Impacts of winter drought and oak toxicity to livestock
Driving around the foothills the lack of winter rain is clearly evident from the extremely dry rangelands still brown and dry from summer to the obvious shortage of water in the lakes and reservoirs. The extremely dry winter is turning out to have a critical impact on our local ranchers. Many ranches have turned to buying hay, lots of hay as they wait anxiously for green grass to grow. In addition to the lack of winter feed, another concern ranchers are dealing with is the potential for oak toxicity.
There are more than 50 common species of oak trees in California and all contain some levels of the toxic tannins and phenols that can cause problems in cattle. The buds, young leaves, and fresh acorns have the highest level of toxins. There is considerable variation in the concentration of toxins in the plant tissues and is dependent on (1) the species of oak trees, (2) the season of the year, and (3) the climate of the year in question.
Most California beef cattle spend at least part of the year in areas where oak trees abound. The problem with oaks is that they can be toxic to cattle. Disease problems due to ingestion of acorns or oak leaves are not an everyday problem; however, when problems do occur they can be catastrophic. Several years ago, in a few Northern California counties, about 2,700 cattle died due to oak toxicity. Why are we concerned this year?
In a normal year, fall rains typically coincide with oak trees shedding their nuts. As the acorns fall, winter grasses begin to grow and quickly camouflage the nuts lying on the ground. In drought years, the lack of green grass makes the acorns easily accessible to foraging animals. In addition the lack of available feed makes the nuts and trees more enticing.
How do the toxins affect the cattle?
The oak toxins (tannins and phenols) cause damage to the gastrointestinal tract (mouth, esophagus, rumen, and intestines) resulting in ulcers, bleeding, and perforation. In some cases the toxins can travel to the kidneys where they cause severe damage resulting in renal failure and death. Younger cattle (less than 400 pounds) are usually more severely affected than older cattle.
What do the affected cattle look like?
Symptoms usually appear shortly after cattle eat 50 percent or more of their diet as oak (leaves, buds, acorns). Some animals may simply be found dead. A day or two after eating oak leaves or buds, bloody or dark diarrhea may be noticed. Throughout the course of clinical disease, the cattle appear weak, listless, and have no appetite.
What are the most important risk factors that can lead to oak toxicity?
The presence of large numbers of acorns when forage is scarce is one of the main risks. Wind, hail, or snowstorms can cause large numbers of acorns or limbs with leaves and buds to drop so that cattle can gain easy access to these potentially toxic materials. California outbreaks have been worse in the late winter and early spring when oak buds and small leaves are present in large numbers and a wet snowstorm occurs. The wet snow breaks branches and limbs which fall to the ground. The snow also covers the available grass and this leaves the cattle very hungry. This leads to consumption of these very toxic buds and young leaves because it is the only feed available. Likewise, this year with the large acorn crop and dry conditions with very little grass, the consumption of acorns has been very high in some herds.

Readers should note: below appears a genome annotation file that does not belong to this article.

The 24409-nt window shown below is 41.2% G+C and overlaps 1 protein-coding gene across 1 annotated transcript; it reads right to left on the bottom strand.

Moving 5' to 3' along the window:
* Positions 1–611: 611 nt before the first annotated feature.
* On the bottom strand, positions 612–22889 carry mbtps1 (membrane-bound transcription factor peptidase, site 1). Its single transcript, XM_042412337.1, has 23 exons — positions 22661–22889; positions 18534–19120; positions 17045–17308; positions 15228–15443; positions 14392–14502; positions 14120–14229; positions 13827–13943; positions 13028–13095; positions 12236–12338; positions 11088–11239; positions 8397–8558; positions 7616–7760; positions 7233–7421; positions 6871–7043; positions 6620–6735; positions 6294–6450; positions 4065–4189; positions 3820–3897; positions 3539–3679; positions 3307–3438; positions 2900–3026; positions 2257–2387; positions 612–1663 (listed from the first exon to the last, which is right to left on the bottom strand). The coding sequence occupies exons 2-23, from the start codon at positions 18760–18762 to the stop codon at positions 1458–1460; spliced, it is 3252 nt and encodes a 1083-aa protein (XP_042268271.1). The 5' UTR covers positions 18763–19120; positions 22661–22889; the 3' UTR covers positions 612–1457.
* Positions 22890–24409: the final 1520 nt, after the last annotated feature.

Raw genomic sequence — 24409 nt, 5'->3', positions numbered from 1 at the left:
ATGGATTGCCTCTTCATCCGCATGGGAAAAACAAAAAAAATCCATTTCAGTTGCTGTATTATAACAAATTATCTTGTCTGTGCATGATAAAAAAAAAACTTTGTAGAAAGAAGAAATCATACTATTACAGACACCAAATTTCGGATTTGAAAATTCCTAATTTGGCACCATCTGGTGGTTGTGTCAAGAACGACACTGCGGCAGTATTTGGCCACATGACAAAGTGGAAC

How do you treat cattle with oak toxicity?
Successful treatment of affected animals usually requires fluid therapy, antibiotics, and supportive care. A veterinarian should be consulted and a treatment protocol set up to increase the odds of success and to provide the most relief for the cattle. The antibiotics help prevent secondary pneumonia and abscessation of the bowel. Fluid therapy will be necessary for many cattle to survive and must be planned with a veterinarian. Ready access to water and good quality grass hay will be very important parts of providing adequate nursing care.
How can oak toxicity be prevented?
Oak toxicity can be prevented by supplementing the cattle with hay or other supplemental feed when forage conditions are poor and acorns are abundant. Likewise, when late snowstorms cover the grass and knock down oak limbs with large amounts of buds and young leaves, be sure to start hay supplementation immediately. DO NOT wait until cattle get sick or die. A delay of only a day or two can easily result in many more deaths and ill cattle. If cattle are in conditions where toxicity is a longer term possibility the use of calcium hydroxide in a supplement can prevent sickness. The addition of 10% calcium hydroxide (hydrated lime) to a supplement will still be palatable to cattle. Then if the cattle will consume about two (2) pounds of this supplement per day it will prevent many cases of oak toxicity. This supplemental calcium hydroxide has to be consumed before exposure to be effective.
Contact the University of California Cooperative Extension at 754-6477 or http://cecentralsierra.ucanr.edu with your agricultural questions. To speak with a Certified Master Gardener: Calaveras 209-754-2880, Tuolumne 209-533-5696, Amador 209-223-6837, El Dorado 530-621-5543. Information for this article was collected from the University of California Division of Agriculture and Natural Resources.